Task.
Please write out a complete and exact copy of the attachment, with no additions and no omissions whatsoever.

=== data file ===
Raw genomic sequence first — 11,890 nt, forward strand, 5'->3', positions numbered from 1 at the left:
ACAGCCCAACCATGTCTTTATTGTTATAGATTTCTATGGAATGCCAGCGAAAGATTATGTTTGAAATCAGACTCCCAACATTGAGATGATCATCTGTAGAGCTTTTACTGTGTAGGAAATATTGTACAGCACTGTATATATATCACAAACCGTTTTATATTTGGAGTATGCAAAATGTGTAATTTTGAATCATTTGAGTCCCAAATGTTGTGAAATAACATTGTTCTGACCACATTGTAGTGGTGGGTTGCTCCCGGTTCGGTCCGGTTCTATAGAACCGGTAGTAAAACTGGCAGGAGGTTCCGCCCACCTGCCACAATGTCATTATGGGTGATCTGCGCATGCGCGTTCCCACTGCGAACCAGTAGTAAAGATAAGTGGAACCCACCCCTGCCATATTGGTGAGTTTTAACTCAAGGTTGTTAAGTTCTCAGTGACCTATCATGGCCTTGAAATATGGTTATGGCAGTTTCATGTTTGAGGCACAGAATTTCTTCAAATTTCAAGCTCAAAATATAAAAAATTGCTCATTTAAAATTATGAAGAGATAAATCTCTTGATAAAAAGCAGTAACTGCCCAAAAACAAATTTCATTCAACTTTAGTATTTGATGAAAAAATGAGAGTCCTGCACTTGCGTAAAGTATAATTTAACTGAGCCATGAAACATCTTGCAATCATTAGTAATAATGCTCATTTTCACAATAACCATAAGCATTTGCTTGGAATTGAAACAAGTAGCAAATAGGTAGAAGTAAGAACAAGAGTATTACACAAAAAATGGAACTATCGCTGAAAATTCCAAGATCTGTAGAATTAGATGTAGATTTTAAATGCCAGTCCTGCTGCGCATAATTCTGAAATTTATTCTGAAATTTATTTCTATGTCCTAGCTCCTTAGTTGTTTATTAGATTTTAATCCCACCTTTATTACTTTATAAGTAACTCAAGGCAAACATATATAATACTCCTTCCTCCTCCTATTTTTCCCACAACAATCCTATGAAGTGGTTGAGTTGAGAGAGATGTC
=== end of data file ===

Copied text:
Raw genomic sequence first — 11,890 nt, forward strand, 5'->3', positions numbered from 1 at the left:
ACAGCCCAACCATGTCTTTATTGTTATAGATTTCTATGGAATGCCAGCGAAAGATTATGTTTGAAATCAGACTCCCAACATTGAGATGATCATCTGTAGAGCTTTTACTGTGTAGGAAATATTGTACAGCACTGTATATATATCACAAACCGTTTTATATTTGGAGTATGCAAAATGTGTAATTTTGAATCATTTGAGTCCCAAATGTTGTGAAATAACATTGTTCTGACCACATTGTAGTGGTGGGTTGCTCCCGGTTCGGTCCGGTTCTATAGAACCGGTAGTAAAACTGGCAGGAGGTTCCGCCCACCTGCCACAATGTCATTATGGGTGATCTGCGCATGCGCGTTCCCACTGCGAACCAGTAGTAAAGATAAGTGGAACCCACCCCTGCCATATTGGTGAGTTTTAACTCAAGGTTGTTAAGTTCTCAGTGACCTATCATGGCCTTGAAATATGGTTATGGCAGTTTCATGTTTGAGGCACAGAATTTCTTCAAATTTCAAGCTCAAAATATAAAAAATTGCTCATTTAAAATTATGAAGAGATAAATCTCTTGATAAAAAGCAGTAACTGCCCAAAAACAAATTTCATTCAACTTTAGTATTTGATGAAAAAATGAGAGTCCTGCACTTGCGTAAAGTATAATTTAACTGAGCCATGAAACATCTTGCAATCATTAGTAATAATGCTCATTTTCACAATAACCATAAGCATTTGCTTGGAATTGAAACAAGTAGCAAATAGGTAGAAGTAAGAACAAGAGTATTACACAAAAAATGGAACTATCGCTGAAAATTCCAAGATCTGTAGAATTAGATGTAGATTTTAAATGCCAGTCCTGCTGCGCATAATTCTGAAATTTATTCTGAAATTTATTTCTATGTCCTAGCTCCTTAGTTGTTTATTAGATTTTAATCCCACCTTTATTACTTTATAAGTAACTCAAGGCAAACATATATAATACTCCTTCCTCCTCCTATTTTTCCCACAACAATCCTATGAAGTGGTTGAGTTGAGAGAGATGTC